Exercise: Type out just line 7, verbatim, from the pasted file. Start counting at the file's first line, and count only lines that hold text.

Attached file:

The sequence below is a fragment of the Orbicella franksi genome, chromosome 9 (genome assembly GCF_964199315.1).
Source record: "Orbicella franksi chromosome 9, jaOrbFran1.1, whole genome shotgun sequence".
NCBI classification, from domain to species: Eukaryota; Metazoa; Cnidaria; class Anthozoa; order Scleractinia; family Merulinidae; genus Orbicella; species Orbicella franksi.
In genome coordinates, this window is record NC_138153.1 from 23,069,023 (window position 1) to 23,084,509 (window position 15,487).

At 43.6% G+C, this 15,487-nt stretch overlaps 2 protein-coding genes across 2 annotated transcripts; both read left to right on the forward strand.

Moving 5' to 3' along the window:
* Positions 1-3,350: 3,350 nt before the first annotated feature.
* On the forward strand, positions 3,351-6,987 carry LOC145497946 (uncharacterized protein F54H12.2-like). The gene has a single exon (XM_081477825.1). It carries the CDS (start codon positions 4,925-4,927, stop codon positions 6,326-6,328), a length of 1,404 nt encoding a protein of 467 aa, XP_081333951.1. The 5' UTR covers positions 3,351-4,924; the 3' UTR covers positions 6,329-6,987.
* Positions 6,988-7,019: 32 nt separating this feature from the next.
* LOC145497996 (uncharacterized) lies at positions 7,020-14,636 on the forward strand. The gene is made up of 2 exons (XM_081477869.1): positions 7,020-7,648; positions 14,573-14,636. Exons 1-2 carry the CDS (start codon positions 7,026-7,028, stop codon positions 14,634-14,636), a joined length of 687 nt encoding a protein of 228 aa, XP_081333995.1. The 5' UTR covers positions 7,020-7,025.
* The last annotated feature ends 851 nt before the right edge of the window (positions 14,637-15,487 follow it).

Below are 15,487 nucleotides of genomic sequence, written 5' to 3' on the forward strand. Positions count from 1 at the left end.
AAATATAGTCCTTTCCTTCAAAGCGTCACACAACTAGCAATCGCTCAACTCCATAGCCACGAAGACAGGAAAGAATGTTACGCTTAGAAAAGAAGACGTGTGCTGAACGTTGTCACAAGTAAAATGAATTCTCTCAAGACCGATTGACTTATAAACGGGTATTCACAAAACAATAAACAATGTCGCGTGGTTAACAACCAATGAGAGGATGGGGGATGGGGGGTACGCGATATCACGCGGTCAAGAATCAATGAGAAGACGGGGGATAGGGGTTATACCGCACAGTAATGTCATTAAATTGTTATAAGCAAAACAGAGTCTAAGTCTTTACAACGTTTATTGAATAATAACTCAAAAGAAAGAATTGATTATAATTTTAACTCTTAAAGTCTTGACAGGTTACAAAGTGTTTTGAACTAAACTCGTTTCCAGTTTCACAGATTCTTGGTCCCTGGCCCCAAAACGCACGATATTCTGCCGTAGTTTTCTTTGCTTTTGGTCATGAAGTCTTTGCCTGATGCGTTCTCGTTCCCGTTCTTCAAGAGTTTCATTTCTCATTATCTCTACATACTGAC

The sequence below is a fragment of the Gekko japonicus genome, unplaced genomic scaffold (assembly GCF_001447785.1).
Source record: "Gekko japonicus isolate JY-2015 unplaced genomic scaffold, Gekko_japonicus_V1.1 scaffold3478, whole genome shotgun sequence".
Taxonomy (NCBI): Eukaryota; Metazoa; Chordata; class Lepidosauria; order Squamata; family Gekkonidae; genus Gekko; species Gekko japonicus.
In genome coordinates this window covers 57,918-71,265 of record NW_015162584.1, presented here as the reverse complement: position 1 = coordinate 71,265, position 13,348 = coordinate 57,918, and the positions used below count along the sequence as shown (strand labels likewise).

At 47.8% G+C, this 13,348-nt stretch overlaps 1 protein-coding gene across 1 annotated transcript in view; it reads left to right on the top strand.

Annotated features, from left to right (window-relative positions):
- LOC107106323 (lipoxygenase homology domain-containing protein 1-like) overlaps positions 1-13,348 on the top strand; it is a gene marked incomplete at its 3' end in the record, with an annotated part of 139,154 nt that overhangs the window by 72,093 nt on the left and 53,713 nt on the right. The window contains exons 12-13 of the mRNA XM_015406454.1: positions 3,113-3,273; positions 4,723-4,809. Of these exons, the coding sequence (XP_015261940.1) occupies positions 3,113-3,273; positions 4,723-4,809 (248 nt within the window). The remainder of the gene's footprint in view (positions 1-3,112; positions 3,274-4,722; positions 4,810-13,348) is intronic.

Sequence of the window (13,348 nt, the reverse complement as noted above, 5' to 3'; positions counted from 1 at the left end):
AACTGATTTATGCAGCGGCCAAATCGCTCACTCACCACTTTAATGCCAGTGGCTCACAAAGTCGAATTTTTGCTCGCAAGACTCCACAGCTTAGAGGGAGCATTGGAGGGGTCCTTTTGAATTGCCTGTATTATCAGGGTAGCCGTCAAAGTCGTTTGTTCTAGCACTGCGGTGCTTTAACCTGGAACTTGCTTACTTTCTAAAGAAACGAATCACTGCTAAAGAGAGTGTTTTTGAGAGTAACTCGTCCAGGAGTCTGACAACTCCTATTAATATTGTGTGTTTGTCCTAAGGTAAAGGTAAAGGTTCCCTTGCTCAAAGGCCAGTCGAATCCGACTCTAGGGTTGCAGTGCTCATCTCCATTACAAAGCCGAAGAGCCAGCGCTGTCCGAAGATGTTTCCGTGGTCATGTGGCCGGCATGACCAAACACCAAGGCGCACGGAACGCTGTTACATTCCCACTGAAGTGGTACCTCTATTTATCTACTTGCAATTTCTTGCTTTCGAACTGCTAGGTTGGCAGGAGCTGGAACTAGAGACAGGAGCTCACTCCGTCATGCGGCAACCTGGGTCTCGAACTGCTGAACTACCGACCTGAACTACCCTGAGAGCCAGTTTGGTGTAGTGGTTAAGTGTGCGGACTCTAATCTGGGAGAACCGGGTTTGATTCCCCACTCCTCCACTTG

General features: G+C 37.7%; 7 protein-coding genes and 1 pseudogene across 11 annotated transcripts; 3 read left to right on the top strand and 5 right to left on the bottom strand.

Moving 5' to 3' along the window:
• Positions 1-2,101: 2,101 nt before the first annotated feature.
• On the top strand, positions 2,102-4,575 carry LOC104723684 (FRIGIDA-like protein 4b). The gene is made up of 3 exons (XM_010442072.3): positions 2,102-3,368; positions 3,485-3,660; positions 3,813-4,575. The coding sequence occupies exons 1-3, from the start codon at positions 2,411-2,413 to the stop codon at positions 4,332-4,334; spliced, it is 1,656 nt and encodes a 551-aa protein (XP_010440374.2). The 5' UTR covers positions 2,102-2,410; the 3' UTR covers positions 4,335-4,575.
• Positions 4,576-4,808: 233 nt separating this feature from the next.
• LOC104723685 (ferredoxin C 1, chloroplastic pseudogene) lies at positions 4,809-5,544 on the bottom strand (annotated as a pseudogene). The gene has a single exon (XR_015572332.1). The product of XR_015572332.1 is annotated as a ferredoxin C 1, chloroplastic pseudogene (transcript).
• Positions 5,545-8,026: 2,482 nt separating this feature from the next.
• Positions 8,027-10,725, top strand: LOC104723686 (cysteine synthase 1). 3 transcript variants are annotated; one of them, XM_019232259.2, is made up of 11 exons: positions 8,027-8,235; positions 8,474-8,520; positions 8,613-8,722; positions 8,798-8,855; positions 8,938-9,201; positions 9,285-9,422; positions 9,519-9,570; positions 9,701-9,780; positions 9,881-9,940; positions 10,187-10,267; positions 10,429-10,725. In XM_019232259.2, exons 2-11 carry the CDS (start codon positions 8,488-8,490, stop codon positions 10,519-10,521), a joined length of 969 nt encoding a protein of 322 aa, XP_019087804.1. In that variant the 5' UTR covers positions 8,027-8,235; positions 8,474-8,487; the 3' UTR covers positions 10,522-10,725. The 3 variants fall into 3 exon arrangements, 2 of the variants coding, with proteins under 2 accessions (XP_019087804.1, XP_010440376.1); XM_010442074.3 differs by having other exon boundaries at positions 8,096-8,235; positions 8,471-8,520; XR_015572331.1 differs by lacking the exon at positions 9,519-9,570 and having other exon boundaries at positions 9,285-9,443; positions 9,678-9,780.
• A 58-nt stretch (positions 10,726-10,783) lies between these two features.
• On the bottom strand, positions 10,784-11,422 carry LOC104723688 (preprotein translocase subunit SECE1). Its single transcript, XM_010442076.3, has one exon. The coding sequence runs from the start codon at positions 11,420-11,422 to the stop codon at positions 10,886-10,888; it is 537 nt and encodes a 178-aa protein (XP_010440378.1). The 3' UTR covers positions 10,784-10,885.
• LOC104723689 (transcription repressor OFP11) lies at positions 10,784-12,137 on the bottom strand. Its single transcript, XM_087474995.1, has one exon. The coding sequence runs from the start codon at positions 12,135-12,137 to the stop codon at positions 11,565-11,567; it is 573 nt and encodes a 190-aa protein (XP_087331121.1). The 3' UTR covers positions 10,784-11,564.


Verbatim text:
* Positions 1-3,350: 3,350 nt before the first annotated feature.